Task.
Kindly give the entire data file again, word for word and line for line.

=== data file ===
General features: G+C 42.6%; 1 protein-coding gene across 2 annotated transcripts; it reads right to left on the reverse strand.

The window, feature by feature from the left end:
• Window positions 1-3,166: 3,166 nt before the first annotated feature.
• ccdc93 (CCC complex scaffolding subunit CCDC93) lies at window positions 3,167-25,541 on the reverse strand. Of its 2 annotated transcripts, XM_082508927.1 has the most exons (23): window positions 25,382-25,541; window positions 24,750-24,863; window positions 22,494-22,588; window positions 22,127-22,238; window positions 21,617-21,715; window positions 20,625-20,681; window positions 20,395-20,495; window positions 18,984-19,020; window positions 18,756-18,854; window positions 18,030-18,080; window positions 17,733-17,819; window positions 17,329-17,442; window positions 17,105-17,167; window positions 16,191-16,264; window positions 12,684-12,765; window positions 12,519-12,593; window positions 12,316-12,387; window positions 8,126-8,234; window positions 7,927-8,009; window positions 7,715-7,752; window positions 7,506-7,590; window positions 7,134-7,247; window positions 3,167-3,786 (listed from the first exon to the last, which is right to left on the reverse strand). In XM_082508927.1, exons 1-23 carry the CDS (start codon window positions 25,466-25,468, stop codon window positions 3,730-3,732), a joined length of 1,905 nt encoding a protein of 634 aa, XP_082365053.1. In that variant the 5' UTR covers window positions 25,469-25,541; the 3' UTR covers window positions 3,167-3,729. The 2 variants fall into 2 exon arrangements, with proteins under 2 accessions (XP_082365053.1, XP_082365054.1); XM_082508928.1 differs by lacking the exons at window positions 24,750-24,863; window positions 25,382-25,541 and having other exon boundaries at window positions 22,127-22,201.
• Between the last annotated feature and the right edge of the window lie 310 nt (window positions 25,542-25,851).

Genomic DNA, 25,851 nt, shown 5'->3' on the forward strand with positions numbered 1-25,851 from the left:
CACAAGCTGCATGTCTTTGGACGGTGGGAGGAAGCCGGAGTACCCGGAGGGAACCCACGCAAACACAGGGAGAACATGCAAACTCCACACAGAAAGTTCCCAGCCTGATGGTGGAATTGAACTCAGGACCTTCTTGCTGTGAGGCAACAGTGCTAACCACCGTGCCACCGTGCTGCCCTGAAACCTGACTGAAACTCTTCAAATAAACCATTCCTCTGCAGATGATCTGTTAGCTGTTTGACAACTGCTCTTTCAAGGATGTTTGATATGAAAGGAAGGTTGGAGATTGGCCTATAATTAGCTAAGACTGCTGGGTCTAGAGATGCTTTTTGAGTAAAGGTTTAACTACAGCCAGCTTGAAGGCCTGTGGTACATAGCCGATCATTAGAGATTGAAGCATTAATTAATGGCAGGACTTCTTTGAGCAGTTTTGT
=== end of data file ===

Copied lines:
General features: G+C 42.6%; 1 protein-coding gene across 2 annotated transcripts; it reads right to left on the reverse strand.

The window, feature by feature from the left end:
• Window positions 1-3,166: 3,166 nt before the first annotated feature.
• ccdc93 (CCC complex scaffolding subunit CCDC93) lies at window positions 3,167-25,541 on the reverse strand. Of its 2 annotated transcripts, XM_082508927.1 has the most exons (23): window positions 25,382-25,541; window positions 24,750-24,863; window positions 22,494-22,588; window positions 22,127-22,238; window positions 21,617-21,715; window positions 20,625-20,681; window positions 20,395-20,495; window positions 18,984-19,020; window positions 18,756-18,854; window positions 18,030-18,080; window positions 17,733-17,819; window positions 17,329-17,442; window positions 17,105-17,167; window positions 16,191-16,264; window positions 12,684-12,765; window positions 12,519-12,593; window positions 12,316-12,387; window positions 8,126-8,234; window positions 7,927-8,009; window positions 7,715-7,752; window positions 7,506-7,590; window positions 7,134-7,247; window positions 3,167-3,786 (listed from the first exon to the last, which is right to left on the reverse strand). In XM_082508927.1, exons 1-23 carry the CDS (start codon window positions 25,466-25,468, stop codon window positions 3,730-3,732), a joined length of 1,905 nt encoding a protein of 634 aa, XP_082365053.1. In that variant the 5' UTR covers window positions 25,469-25,541; the 3' UTR covers window positions 3,167-3,729. The 2 variants fall into 2 exon arrangements, with proteins under 2 accessions (XP_082365053.1, XP_082365054.1); XM_082508928.1 differs by lacking the exons at window positions 24,750-24,863; window positions 25,382-25,541 and having other exon boundaries at window positions 22,127-22,201.
• Between the last annotated feature and the right edge of the window lie 310 nt (window positions 25,542-25,851).

Genomic DNA, 25,851 nt, shown 5'->3' on the forward strand with positions numbered 1-25,851 from the left:
CACAAGCTGCATGTCTTTGGACGGTGGGAGGAAGCCGGAGTACCCGGAGGGAACCCACGCAAACACAGGGAGAACATGCAAACTCCACACAGAAAGTTCCCAGCCTGATGGTGGAATTGAACTCAGGACCTTCTTGCTGTGAGGCAACAGTGCTAACCACCGTGCCACCGTGCTGCCCTGAAACCTGACTGAAACTCTTCAAATAAACCATTCCTCTGCAGATGATCTGTTAGCTGTTTGACAACTGCTCTTTCAAGGATGTTTGATATGAAAGGAAGGTTGGAGATTGGCCTATAATTAGCTAAGACTGCTGGGTCTAGAGATGCTTTTTGAGTAAAGGTTTAACTACAGCCAGCTTGAAGGCCTGTGGTACATAGCCGATCATTAGAGATTGAAGCATTAATTAATGGCAGGACTTCTTTGAGCAGTTTTGT